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Open Access Highly Accessed Methodology

Using ArcMap, Google Earth, and Global Positioning Systems to select and locate random households in rural Haiti

Peter J Wampler1*, Richard R Rediske2 and Azizur R Molla3

Author Affiliations

1 Department of Geology, Grand Valley State University, 1 Campus Dr, Allendale, MI 49401, USA

2 Annis Water Resource Institute, Grand Valley State University, 740 W. Shoreline Drive, Muskegon, MI, 49451, USA

3 Department of Anthropology, Grand Valley State University, 1 Campus Drive, Allendale, MI, 49401, USA

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International Journal of Health Geographics 2013, 12:3  doi:10.1186/1476-072X-12-3

Published: 18 January 2013

Abstract

Background

A remote sensing technique was developed which combines a Geographic Information System (GIS); Google Earth, and Microsoft Excel to identify home locations for a random sample of households in rural Haiti. The method was used to select homes for ethnographic and water quality research in a region of rural Haiti located within 9 km of a local hospital and source of health education in Deschapelles, Haiti. The technique does not require access to governmental records or ground based surveys to collect household location data and can be performed in a rapid, cost-effective manner.

Methods

The random selection of households and the location of these households during field surveys were accomplished using GIS, Google Earth, Microsoft Excel, and handheld Garmin GPSmap 76CSx GPS units. Homes were identified and mapped in Google Earth, exported to ArcMap 10.0, and a random list of homes was generated using Microsoft Excel which was then loaded onto handheld GPS units for field location. The development and use of a remote sensing method was essential to the selection and location of random households.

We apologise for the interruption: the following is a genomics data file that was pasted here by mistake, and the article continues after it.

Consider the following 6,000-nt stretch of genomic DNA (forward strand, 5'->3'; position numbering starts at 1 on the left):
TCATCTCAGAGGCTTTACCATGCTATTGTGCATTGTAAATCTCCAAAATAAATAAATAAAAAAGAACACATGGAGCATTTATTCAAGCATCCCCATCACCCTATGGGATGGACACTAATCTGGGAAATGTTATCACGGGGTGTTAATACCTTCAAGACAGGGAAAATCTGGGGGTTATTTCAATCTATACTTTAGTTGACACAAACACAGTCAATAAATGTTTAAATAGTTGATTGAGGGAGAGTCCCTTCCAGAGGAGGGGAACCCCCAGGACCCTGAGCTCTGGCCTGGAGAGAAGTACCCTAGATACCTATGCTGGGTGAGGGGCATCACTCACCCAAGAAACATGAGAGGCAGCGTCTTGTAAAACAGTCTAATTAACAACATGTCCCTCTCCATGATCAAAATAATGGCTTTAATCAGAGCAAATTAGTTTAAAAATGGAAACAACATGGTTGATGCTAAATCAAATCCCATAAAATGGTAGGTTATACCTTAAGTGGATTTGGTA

Results

A total of 537 homes initially were mapped and a randomized subset of 96 was identified as potential survey locations. Over 96% of the homes mapped using Google Earth imagery were correctly identified as occupied dwellings. Only 3.6% of the occupants of mapped homes visited declined to be interviewed. 16.4% of the homes visited were not occupied at the time of the visit due to work away from the home or market days. A total of 55 households were located using this method during the 10 days of fieldwork in May and June of 2012.

Conclusions

The method used to generate and field locate random homes for surveys and water sampling was an effective means of selecting random households in a rural environment lacking geolocation infrastructure. The success rate for locating households using a handheld GPS was excellent and only rarely was local knowledge required to identify and locate households. This method provides an important technique that can be applied to other developing countries where a randomized study design is needed but infrastructure is lacking to implement more traditional participant selection methods.

Keywords:
Bacterial water testing; Google Earth; Ethnographic study; Anthropology; GPS